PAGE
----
Meet Our Artisans...
We believe that fashion can transform the lives of not just those who wear it but the people who make it.
María del Carmen
María del Carmen is hardworking, joyful woman from a small town in the State of Hidalgo, that is so well known for their embroidery, it is often called “The crib of the Otomi embroidery”. The town is nestled amongst the mountains, with breathtaking views from Maria's workshop. The type of embroidery that her and her family make is called Otomi, and they are known as Tenangos for the name of the village where they are made. Nevertheless, the Otomi ethnicity extends to Tlaxcala and the State of Mexico.
During the work process, the tasks are divided between the different family members. The drawing is made by her son, the embroidery is made by her daughters, then she washes the garment to erase the initial sketching, and finally her husband irons the garment to be ready to sell in a market.
María learned the craft from her mother, who still practices it but only makes simple embroidery as her vision is deteriorating. In the same way that María learned from her mother, she taught her children the craft that today is the main source of income for her family.
We met María del Carmen in the City of Oaxaca near Santo Domingo. She had been participating in a small artisan market, and had travelled with his husband from Hidalgo to Oaxaca for the weekend. Right there we agreed on an order. She declined taking payment in advance so that she wouldn't lose the motivation of receiving the final payment. From the start we realized her desire to work and the commitment she has to her job.
In our first collection we developed bomber jackets and shirts with Otomí embroidery details. Each one of this garments takes 8 hours of hand made embroidery work.
Nidia is a very talented woman with a keen interest in learning about other artisanal techniques in Mexico. She lives in Metepec, State of México. Her maternal grandma was Mazahua, but she doesn't consider herself indigenous.
The garments that feature hand painting in Amor & Rosas are done by Nidia. She learned this technique in painting classes. Her curiosity brought her to try to make garments with this technique, and that experiment has resulted in beautiful pieces of wearable art.
We met Nidia on our first trip looking for artisans to collaborate with in the city of Toluca in the State of Mexico. In the Rebozo collection, Nidia’s pieces are the “Aster” dress and the “Rose” bomber jacket, which are two of our favorite pieces. It takes Nidia around five hours of work to painting an application for a piece of our clothing.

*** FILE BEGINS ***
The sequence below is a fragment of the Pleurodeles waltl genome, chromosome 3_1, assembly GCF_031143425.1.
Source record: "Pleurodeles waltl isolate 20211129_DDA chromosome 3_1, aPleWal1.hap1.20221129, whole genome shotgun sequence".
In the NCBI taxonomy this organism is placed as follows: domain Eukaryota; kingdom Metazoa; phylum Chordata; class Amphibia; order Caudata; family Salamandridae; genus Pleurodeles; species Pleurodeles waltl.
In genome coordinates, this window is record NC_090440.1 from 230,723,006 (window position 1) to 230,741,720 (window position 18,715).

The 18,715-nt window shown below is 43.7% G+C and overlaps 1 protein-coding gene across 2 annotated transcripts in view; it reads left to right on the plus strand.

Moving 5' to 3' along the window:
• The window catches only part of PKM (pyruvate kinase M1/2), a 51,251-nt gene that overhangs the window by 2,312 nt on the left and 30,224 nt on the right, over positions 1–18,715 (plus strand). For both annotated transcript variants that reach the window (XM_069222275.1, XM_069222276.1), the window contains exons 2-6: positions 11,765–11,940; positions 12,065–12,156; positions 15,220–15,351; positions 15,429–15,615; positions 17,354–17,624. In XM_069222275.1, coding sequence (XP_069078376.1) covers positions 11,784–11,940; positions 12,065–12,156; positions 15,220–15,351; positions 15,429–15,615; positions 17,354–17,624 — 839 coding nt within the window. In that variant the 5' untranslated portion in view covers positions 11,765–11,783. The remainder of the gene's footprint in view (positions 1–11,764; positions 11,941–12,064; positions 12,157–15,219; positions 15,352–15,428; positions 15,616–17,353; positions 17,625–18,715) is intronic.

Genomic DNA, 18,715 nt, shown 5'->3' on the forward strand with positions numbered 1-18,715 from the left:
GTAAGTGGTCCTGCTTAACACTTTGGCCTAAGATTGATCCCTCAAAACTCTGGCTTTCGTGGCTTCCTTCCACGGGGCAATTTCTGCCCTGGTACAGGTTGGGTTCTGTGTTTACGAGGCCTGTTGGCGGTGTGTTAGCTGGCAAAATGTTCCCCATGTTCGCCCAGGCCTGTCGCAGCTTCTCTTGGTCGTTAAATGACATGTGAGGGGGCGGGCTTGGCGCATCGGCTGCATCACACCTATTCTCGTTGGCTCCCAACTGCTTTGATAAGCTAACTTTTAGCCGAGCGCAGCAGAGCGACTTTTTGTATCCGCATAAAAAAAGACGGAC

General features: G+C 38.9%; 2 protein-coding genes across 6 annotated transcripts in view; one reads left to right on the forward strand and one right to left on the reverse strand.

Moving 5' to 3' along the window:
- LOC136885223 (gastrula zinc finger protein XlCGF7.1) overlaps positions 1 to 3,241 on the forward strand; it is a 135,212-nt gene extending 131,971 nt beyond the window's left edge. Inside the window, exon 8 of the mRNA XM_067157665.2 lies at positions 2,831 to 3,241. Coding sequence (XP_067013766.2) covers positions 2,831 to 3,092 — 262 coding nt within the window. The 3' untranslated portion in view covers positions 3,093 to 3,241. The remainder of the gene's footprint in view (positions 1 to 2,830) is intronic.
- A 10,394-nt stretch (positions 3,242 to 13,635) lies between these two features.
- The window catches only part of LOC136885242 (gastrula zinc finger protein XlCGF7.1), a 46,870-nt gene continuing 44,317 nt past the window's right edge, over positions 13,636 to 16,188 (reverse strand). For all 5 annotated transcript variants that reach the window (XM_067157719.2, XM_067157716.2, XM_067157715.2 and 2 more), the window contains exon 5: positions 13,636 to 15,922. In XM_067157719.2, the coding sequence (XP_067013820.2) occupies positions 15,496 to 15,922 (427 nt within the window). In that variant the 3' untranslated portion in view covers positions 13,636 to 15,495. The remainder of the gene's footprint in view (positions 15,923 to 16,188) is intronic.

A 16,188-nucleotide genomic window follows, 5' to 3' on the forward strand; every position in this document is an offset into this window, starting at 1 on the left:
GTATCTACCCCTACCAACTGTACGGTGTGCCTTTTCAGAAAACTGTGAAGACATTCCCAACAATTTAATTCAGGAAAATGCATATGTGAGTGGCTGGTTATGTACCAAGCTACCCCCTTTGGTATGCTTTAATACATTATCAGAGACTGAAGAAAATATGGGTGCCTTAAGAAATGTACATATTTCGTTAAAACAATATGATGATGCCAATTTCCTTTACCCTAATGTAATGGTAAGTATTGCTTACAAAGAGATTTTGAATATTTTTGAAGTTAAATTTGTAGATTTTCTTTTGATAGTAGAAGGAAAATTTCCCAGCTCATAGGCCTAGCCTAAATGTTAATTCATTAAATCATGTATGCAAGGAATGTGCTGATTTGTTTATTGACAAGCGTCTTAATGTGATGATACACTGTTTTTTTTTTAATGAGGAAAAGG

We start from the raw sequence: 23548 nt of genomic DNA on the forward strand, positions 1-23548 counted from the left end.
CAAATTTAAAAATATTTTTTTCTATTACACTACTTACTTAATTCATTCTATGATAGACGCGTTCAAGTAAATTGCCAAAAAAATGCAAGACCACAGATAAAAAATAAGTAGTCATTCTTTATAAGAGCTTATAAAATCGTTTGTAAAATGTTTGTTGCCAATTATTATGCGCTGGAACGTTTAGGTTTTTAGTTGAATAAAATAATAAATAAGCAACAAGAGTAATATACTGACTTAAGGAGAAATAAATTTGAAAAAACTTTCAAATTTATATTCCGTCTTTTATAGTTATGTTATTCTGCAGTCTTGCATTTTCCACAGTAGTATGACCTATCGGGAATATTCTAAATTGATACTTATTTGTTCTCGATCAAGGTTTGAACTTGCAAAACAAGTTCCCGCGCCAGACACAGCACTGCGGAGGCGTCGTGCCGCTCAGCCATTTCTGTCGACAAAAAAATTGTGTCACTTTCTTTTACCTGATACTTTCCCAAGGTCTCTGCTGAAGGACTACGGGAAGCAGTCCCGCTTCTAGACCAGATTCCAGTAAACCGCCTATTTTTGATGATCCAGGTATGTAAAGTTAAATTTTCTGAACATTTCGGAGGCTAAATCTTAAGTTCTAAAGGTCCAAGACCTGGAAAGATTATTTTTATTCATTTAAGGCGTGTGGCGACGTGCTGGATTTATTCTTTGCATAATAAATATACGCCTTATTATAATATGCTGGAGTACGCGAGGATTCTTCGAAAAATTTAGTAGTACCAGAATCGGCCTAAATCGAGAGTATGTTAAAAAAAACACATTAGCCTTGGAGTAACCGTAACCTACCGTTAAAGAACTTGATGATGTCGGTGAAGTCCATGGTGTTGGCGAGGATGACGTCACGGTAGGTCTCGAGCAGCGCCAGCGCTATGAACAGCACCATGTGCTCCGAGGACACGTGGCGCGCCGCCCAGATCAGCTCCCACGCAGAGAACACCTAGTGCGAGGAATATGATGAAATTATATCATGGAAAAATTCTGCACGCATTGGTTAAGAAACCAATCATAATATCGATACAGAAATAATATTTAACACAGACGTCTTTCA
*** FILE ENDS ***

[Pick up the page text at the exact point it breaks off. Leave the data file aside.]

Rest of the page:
Saúl lives in Tenancingo, State of Mexico. Tenancingo is the most important place for the elaboration and commerce of rebozos. In this town, every weekend a market takes place with a section dedicated just to buying and selling rebozo. The people in Tenancingo are of Mazahua origin, although for their closeness to Mexico City, they all speak Spanish and very few identify with that group.
In Tenancingo, there are less than 15 rebozo workshops, where the colonial or pedal loom is used. One of these workshops is operated by Saúl, who inherited the workshop from his dad. Saúl organizes and manages the workshop, and 8 artisans work with him. The artisans organize their time in the way that is most convenient for them, and Saúl pays them for each finished garment. This allows the artisans to have a freedom to earn in correspondence to their effort.
We met Saúl through another one of our artisan, Nidia, who is also from the state of Mexico. At Amor & Rosas, we named our first collection “Rebozo” in honor of this technique; many of our garments have rebozo applications or are made entirely of rebozo. The process of rebozo weaving is long, and simply the step of knitting the threads takes an expert artisan around 9 hours.
On a trip to San Miguel de Allende in November, we met Diana, a gifted jewelry designer and maker. She works with a group of six artisans, who have mastered complex techniques to bring beautiful pieces to life. They create their jewelry art around beautiful stones sourced from both Mexico and Brazil. Diana and the artisans, together, create the incredible pieces that make up our Joya Collection.
We partnered with Diana because we share the same deeply rooted values that are the foundation of Amor & Rosas. Diana is a socially conscious woman who believes in fair trade practices and cares for the environment. She pays her artisans well so they can be independent and take care of their families. After learning about the pollution from the livestock industry, Diana decided to remove genuine leather materials from all of her jewelry.
Collaborating with a strong female spirit, with beautiful vision and hard work ethic has been an honor. We are so excited to share this journey with you all and show you the fruits of our labor. We hope you love our Joya Collection.